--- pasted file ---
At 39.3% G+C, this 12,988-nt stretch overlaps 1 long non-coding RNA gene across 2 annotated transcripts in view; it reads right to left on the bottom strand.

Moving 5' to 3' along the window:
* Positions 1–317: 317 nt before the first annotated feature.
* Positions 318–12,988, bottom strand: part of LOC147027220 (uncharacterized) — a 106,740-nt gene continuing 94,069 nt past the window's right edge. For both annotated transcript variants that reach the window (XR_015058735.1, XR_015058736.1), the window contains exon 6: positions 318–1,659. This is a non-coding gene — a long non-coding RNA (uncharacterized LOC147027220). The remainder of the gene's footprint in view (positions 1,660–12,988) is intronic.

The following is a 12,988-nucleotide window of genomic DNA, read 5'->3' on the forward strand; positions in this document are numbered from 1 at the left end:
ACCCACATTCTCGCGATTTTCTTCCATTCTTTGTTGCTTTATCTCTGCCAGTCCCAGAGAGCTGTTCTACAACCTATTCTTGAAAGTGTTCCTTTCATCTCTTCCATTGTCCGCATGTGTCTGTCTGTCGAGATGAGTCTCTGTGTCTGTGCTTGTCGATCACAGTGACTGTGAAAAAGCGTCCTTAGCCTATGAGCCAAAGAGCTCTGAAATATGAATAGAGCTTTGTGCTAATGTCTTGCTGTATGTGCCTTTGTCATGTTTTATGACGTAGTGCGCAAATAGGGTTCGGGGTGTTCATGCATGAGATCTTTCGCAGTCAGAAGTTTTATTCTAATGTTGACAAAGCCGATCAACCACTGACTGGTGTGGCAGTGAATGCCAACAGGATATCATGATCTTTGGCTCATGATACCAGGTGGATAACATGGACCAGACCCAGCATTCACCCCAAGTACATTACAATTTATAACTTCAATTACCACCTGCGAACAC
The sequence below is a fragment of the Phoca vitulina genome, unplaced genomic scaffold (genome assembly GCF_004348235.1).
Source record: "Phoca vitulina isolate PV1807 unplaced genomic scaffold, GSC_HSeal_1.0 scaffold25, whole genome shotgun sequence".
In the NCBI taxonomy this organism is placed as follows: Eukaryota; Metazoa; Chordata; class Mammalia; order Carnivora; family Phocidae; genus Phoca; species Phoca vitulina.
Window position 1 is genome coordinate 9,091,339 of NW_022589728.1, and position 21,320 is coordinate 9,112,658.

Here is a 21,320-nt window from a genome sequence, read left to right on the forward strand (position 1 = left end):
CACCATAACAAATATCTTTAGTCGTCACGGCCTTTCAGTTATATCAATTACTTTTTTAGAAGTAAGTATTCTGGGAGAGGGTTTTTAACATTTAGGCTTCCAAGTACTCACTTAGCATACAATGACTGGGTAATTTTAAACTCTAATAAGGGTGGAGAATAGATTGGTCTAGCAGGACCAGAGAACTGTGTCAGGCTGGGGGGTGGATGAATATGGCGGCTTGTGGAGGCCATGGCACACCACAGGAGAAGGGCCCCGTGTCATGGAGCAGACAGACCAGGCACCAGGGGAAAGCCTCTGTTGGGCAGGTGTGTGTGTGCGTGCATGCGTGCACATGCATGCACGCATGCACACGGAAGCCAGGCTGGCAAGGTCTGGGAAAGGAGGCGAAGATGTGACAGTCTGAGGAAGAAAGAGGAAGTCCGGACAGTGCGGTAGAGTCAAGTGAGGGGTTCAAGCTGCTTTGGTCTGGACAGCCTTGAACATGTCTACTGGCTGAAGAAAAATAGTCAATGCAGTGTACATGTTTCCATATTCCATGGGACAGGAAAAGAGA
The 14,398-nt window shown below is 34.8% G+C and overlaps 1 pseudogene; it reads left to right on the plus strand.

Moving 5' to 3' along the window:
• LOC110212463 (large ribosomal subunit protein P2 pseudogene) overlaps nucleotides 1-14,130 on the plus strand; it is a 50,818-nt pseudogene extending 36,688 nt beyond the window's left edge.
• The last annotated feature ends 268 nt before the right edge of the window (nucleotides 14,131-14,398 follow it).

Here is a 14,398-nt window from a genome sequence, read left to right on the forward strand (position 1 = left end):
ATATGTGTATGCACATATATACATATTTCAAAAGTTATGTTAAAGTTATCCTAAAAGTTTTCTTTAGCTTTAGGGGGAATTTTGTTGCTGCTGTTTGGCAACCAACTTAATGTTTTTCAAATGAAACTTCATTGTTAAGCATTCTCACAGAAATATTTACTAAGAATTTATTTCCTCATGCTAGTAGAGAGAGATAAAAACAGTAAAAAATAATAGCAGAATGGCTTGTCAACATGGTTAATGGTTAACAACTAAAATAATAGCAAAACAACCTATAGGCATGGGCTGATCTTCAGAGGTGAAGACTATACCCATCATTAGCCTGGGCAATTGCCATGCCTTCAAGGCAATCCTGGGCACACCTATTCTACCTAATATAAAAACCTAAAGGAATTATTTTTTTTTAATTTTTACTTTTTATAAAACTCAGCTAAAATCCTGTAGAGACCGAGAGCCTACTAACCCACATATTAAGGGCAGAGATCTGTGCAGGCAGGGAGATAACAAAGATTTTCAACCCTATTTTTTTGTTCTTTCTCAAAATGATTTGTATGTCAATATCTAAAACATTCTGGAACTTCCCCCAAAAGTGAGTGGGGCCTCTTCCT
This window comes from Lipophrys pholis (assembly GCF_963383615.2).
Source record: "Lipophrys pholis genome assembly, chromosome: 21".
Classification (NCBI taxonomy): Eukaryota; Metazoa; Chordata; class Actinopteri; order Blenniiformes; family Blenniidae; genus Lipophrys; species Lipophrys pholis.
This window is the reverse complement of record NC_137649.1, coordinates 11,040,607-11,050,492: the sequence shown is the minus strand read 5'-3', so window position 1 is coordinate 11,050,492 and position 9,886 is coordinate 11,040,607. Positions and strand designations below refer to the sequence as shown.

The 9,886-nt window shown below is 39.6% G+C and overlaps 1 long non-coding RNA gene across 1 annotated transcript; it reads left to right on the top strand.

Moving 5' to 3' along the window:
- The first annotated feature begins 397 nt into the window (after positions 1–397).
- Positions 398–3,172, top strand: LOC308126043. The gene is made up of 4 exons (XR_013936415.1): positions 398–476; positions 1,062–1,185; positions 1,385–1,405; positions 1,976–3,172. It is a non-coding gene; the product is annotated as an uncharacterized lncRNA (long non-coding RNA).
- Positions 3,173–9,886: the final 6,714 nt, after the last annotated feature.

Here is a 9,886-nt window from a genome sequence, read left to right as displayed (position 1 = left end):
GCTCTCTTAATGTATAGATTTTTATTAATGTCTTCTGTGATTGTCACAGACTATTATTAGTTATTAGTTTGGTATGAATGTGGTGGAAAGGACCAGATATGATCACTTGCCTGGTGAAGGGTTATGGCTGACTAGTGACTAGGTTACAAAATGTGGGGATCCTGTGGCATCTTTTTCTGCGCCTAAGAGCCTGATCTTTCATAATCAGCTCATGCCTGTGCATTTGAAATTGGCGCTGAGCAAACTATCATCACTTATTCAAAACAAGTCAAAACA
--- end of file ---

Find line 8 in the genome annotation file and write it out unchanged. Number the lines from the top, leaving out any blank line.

Source record: "Phoca vitulina isolate PV1807 unplaced genomic scaffold, GSC_HSeal_1.0 scaffold25, whole genome shotgun sequence".